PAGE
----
Two former Royal Canadian Air Force Avro Lancaster mid-upper gunners were present at the Greenwood Military Aviation Museum in Nova Scotia on 7 June to witness the installation of a Frazer Nash FN-50 midupper turret into combat veteran Lancaster X KB839. One of the first batch of Lancasters built by Victory Aircraft at Malton, it is the only surviving Canadianconstructed Lancaster that was originally fitted with a Frazer Nash mid-upper turret, the other seven having the electrically powered Martin 250 turret, the weight of which necessitated moving the turret position further forward.
The two veterans were Greenwood resident Flt Sgt Clark Montgomery, who flew the first two of his 14 ops as a tail gunner before moving to the mid-upper position with No 428 ‘Ghost’ Squadron, RCAF, based at RAF Middleton St George in County Durham — he will turn 98 in December — and Lt Col Russell Hubley, who flew 60 missions as a flying officer with No 405 Squadron, the only Canadian pathfinder unit, based at Driffield, Yorkshire. Hubley, who now lives in a veterans’ hospital in Halifax, Nova Scotia, will also celebrate his 98th birthday at the end of this year. The occasion was the first time Clark Montgomery had been in a Lancaster since the war.
Lancaster X KB839 was originally flown to the UK on 1 January 1945, and soon assigned to No 431 Squadron, wearing the codes SE-G. It then went to No 419 Squadron, where the codes VR-D and the name Daisy were painted onto the aircraft. It flew 26 combat sorties, returning to Canada on 5 June 1945, and was subsequently converted to Mk10AR (arctic reconnaissance) configuration, the nose being lengthened by 40in and cameras and electronic intelligencegathering equipment being installed. After serving with 405 at Greenwood and No 408 Squadron at Rockcliffe, KB839 was retired in 1961 and stored at Dunnville, before being flown back to Greenwood for display on a pedestal in 1964.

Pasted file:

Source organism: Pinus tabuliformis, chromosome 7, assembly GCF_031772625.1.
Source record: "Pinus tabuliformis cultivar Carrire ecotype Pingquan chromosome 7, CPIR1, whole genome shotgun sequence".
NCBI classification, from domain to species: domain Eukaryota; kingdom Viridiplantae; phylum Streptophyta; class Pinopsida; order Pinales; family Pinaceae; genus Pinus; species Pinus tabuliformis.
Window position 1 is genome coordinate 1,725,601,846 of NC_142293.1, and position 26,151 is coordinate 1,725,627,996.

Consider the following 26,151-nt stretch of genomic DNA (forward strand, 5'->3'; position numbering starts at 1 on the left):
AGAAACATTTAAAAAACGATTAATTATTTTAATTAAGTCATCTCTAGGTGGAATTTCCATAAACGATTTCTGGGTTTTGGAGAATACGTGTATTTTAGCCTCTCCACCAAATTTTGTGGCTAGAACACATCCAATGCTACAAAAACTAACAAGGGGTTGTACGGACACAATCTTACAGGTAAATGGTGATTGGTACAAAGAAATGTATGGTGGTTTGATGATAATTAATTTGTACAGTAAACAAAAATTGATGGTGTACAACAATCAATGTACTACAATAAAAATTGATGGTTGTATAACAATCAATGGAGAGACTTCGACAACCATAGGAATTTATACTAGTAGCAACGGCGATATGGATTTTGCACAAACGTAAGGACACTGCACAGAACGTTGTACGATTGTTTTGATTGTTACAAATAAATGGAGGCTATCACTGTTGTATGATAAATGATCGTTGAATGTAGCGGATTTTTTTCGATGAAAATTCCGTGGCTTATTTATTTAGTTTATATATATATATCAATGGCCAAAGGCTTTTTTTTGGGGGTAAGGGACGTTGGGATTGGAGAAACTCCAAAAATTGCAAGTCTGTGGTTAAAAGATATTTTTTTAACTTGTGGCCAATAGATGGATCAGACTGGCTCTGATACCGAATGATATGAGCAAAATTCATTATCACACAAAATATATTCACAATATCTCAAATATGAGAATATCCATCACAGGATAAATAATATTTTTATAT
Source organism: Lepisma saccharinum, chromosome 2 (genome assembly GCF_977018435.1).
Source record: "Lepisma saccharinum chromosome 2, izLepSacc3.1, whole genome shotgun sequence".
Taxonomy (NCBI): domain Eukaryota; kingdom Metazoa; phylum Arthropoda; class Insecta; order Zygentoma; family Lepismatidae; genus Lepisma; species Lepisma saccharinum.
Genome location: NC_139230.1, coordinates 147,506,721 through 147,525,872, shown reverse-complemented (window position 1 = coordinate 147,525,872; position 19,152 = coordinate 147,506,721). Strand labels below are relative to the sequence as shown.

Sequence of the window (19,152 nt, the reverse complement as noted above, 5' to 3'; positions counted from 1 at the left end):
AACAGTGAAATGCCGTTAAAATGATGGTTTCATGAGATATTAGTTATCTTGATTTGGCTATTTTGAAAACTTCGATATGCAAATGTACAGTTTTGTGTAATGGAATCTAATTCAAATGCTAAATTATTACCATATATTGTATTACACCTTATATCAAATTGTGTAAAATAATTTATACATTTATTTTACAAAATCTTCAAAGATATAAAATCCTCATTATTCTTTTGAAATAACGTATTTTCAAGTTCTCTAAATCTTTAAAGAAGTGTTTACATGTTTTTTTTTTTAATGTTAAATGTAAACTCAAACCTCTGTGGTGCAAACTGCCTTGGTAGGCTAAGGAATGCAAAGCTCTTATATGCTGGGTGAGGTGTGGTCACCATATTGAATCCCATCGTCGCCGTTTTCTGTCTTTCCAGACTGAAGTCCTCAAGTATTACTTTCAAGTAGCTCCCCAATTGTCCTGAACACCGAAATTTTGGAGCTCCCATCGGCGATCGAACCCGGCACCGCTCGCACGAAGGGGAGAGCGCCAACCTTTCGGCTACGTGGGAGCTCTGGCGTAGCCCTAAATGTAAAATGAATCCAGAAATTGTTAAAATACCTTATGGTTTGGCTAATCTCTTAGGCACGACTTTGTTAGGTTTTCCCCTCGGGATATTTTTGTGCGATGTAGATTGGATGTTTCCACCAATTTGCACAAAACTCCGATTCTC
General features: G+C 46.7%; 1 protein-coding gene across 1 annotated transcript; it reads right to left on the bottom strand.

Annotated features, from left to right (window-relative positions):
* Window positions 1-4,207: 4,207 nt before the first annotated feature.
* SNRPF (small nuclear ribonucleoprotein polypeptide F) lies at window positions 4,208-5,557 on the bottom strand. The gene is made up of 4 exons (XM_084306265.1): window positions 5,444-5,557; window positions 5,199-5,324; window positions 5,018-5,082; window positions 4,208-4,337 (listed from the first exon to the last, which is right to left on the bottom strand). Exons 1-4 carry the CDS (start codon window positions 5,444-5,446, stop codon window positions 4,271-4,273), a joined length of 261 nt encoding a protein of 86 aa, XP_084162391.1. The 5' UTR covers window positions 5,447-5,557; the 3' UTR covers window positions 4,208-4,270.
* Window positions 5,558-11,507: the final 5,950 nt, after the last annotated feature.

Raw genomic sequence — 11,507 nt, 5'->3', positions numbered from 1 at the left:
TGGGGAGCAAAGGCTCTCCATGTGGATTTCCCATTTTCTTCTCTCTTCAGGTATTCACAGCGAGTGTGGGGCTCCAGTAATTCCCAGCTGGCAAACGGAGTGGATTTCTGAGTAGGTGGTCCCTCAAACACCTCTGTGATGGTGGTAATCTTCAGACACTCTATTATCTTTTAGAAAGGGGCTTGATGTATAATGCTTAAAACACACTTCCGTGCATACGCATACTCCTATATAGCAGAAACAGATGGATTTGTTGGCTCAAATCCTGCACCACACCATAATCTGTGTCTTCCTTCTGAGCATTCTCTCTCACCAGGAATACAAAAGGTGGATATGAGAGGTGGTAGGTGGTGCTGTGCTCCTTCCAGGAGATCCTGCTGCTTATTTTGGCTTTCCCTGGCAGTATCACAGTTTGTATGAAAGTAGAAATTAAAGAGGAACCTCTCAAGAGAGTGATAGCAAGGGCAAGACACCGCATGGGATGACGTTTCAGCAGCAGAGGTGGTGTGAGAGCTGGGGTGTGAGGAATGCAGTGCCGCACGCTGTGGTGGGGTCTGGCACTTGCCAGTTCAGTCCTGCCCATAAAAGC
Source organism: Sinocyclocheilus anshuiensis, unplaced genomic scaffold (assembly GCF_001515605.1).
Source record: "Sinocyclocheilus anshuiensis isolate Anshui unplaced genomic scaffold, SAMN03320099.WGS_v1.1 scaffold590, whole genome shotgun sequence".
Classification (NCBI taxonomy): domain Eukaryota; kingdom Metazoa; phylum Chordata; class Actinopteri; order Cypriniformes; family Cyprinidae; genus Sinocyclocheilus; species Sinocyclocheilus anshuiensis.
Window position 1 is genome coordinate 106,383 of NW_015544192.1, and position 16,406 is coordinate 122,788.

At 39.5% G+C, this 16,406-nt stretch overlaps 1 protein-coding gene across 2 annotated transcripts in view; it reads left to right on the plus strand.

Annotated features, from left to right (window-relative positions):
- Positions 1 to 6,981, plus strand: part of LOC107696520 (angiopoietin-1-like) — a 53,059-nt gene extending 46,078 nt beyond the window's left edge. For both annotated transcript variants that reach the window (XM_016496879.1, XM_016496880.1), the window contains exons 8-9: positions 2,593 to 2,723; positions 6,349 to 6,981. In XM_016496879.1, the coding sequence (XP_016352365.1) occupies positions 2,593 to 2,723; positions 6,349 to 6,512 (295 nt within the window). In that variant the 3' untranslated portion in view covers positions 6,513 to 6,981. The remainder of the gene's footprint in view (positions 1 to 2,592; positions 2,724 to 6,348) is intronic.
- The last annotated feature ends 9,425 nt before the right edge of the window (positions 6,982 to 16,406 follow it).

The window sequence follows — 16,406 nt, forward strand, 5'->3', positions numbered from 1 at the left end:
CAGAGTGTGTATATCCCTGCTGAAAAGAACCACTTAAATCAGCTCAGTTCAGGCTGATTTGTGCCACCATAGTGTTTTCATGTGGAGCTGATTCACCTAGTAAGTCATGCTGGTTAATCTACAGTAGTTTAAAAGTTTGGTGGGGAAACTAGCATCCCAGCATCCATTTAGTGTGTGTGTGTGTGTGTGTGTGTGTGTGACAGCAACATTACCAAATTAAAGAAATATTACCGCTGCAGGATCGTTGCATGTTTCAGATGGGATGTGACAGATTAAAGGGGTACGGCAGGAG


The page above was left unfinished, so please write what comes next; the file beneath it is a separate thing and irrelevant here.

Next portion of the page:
During April 2013 the Lancaster reconfiguration project to return the aircraft to wartime livery was approved by the 14 Wing commander. Since then, 1,800 volunteer hours have been expended on the aeroplane, with the nose section being returned to wartime configuration, a reproduction nose turret installed and a new bomb aimer’s bubble created, not to mention ongoing work to restore the tail gun turret and a complete repaint in the markings of JB226 Gutless Gert, a Gransden Lodge-based No 405 Squadron, RCAF machine that was lost over Hanover on 18 November 1943 having completed 60 missions.
Lancaster restoration team leader David Saulnier says, “The mid-upper turret was purchased from a collector in Uxbridge, Ontario during January 2016. It had been completely disassembled many years prior and stored in multiple boxes. The cupola glass was mostly missing or heavily damaged, and the guns, sight, and hydraulic motor were missing, but the rest of the turret was in restorable condition”. Saulnier spearheaded the mid-upper turret restoration, fabricating the entire turret fairing from drawings and photographs. Work on the turret and fairing took more than 800 hours to complete.